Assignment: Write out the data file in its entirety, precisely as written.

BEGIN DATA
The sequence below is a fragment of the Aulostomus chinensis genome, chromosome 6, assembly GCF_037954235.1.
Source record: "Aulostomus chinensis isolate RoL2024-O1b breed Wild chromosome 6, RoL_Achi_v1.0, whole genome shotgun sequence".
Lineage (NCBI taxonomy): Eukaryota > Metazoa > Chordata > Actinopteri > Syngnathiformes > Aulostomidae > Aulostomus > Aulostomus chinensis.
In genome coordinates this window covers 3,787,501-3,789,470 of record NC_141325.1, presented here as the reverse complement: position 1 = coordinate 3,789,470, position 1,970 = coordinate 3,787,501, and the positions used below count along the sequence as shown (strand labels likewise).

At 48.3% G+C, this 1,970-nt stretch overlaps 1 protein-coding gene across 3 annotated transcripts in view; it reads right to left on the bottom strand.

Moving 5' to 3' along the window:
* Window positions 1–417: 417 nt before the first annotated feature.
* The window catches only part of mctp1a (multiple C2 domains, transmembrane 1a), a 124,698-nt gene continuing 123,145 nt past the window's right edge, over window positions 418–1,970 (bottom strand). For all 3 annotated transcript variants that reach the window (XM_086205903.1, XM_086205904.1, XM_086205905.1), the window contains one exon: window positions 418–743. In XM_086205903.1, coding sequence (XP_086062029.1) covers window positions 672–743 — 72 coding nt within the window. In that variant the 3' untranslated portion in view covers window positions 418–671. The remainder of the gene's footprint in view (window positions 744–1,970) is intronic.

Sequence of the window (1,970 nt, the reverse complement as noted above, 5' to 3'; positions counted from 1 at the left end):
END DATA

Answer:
The sequence below is a fragment of the Aulostomus chinensis genome, chromosome 6, assembly GCF_037954235.1.
Source record: "Aulostomus chinensis isolate RoL2024-O1b breed Wild chromosome 6, RoL_Achi_v1.0, whole genome shotgun sequence".
Lineage (NCBI taxonomy): Eukaryota > Metazoa > Chordata > Actinopteri > Syngnathiformes > Aulostomidae > Aulostomus > Aulostomus chinensis.
In genome coordinates this window covers 3,787,501-3,789,470 of record NC_141325.1, presented here as the reverse complement: position 1 = coordinate 3,789,470, position 1,970 = coordinate 3,787,501, and the positions used below count along the sequence as shown (strand labels likewise).

At 48.3% G+C, this 1,970-nt stretch overlaps 1 protein-coding gene across 3 annotated transcripts in view; it reads right to left on the bottom strand.

Moving 5' to 3' along the window:
* Window positions 1–417: 417 nt before the first annotated feature.
* The window catches only part of mctp1a (multiple C2 domains, transmembrane 1a), a 124,698-nt gene continuing 123,145 nt past the window's right edge, over window positions 418–1,970 (bottom strand). For all 3 annotated transcript variants that reach the window (XM_086205903.1, XM_086205904.1, XM_086205905.1), the window contains one exon: window positions 418–743. In XM_086205903.1, coding sequence (XP_086062029.1) covers window positions 672–743 — 72 coding nt within the window. In that variant the 3' untranslated portion in view covers window positions 418–671. The remainder of the gene's footprint in view (window positions 744–1,970) is intronic.

Sequence of the window (1,970 nt, the reverse complement as noted above, 5' to 3'; positions counted from 1 at the left end):